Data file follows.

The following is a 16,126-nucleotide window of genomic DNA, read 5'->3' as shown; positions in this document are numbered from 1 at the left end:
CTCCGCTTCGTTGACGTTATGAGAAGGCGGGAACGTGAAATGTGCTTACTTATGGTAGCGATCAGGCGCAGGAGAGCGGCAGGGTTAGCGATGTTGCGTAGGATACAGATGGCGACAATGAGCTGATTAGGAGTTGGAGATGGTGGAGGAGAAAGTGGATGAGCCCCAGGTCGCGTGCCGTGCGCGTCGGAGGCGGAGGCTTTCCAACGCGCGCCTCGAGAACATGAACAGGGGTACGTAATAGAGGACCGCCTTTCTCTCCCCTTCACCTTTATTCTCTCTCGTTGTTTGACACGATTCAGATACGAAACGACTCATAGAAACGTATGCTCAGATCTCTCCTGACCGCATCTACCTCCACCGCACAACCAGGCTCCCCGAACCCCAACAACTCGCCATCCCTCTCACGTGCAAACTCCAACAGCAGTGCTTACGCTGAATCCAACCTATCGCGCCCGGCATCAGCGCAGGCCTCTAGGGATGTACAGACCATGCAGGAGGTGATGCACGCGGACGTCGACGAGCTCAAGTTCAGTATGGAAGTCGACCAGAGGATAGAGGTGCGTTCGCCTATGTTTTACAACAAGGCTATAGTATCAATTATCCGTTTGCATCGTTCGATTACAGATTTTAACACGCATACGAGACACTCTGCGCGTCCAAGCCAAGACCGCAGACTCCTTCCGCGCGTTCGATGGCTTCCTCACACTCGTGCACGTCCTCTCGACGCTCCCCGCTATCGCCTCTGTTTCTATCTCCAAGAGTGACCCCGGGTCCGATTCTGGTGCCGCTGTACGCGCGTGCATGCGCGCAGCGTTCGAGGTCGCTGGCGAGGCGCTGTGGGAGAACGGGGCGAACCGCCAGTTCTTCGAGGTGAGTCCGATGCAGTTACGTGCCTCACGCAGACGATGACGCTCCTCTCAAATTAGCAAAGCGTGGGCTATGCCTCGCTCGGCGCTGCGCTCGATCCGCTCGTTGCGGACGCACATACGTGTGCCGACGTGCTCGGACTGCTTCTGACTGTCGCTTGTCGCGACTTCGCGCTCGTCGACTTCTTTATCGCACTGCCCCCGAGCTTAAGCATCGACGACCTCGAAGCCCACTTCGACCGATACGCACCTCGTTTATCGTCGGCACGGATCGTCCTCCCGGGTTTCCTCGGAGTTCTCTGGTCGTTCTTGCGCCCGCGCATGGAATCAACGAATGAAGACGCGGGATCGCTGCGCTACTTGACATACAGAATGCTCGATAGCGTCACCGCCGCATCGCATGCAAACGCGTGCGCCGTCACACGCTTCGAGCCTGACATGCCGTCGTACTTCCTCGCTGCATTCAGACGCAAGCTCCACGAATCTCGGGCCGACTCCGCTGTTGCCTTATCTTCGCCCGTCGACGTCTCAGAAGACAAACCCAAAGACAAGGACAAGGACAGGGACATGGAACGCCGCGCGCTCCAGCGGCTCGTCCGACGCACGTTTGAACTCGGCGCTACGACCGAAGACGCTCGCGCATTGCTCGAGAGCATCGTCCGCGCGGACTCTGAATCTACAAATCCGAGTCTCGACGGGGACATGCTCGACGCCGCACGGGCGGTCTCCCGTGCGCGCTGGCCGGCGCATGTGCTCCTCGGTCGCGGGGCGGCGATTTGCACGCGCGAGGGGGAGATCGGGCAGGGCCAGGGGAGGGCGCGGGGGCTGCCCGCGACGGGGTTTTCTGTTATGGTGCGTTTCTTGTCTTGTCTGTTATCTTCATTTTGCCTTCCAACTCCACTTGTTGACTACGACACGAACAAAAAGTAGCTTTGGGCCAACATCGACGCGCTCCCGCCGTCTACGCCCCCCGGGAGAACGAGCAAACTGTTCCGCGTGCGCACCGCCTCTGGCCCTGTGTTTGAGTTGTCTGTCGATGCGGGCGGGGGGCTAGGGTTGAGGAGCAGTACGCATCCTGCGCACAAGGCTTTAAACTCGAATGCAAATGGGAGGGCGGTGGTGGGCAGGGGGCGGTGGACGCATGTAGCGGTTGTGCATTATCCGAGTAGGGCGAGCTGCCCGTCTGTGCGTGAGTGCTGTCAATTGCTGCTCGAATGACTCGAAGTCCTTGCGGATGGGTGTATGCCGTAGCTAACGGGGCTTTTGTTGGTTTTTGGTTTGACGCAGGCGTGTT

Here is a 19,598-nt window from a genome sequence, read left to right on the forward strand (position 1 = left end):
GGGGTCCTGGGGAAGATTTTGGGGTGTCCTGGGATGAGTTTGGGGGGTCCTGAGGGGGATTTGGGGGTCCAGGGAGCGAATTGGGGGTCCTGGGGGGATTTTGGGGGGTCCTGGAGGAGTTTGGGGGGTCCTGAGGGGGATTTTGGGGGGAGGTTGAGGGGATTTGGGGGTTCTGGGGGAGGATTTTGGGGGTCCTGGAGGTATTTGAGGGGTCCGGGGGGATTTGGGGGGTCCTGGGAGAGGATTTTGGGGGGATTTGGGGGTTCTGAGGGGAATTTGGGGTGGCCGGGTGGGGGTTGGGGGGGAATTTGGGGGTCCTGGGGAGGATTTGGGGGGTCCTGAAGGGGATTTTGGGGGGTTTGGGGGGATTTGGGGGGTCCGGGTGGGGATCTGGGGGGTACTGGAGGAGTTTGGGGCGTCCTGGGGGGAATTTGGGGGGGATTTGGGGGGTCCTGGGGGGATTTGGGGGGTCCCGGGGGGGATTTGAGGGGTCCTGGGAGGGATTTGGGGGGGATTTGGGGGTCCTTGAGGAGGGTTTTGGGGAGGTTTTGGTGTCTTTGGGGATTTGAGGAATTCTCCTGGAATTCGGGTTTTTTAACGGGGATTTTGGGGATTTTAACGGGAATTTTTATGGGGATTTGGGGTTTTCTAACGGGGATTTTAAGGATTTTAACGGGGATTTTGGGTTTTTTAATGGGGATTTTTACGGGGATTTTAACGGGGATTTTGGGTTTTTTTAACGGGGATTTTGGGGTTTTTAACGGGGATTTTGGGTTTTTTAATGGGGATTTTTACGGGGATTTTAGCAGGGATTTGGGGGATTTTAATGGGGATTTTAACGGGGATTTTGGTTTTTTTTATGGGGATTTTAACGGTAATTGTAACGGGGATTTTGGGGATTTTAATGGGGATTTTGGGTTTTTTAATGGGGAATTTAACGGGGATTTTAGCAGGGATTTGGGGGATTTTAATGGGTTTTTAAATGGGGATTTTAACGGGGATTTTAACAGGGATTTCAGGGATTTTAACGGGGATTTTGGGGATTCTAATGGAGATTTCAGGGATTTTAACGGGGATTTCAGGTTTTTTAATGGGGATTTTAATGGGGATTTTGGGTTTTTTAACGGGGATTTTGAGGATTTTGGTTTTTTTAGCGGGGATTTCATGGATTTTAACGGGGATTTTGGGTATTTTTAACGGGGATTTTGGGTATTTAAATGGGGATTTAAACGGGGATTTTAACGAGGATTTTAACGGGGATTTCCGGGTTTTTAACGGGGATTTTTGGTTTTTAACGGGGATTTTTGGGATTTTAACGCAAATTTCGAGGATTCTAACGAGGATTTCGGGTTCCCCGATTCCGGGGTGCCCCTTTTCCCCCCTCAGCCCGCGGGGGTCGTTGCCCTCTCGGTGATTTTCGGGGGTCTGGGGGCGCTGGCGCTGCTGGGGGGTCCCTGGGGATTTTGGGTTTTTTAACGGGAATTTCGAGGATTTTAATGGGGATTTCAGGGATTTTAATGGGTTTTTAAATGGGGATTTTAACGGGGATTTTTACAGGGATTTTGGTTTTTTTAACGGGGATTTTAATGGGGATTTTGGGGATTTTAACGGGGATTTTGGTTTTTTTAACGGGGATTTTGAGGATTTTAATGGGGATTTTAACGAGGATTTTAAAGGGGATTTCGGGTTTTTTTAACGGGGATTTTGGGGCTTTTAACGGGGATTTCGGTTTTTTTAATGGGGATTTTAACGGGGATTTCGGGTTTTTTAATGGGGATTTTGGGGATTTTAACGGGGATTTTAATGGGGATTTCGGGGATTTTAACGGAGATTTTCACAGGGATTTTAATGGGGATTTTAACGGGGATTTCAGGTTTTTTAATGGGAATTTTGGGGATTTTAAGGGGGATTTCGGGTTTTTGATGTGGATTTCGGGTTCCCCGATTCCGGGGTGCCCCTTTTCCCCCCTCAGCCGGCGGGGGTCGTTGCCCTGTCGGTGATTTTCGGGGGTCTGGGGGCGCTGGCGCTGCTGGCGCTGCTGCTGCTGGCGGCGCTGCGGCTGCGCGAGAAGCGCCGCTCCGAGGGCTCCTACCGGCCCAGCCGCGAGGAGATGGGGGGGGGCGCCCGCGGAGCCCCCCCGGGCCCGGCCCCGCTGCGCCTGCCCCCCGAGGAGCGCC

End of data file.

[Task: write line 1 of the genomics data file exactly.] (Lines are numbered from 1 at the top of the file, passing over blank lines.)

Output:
The following is a 16,126-nucleotide window of genomic DNA, read 5'->3' as shown; positions in this document are numbered from 1 at the left end: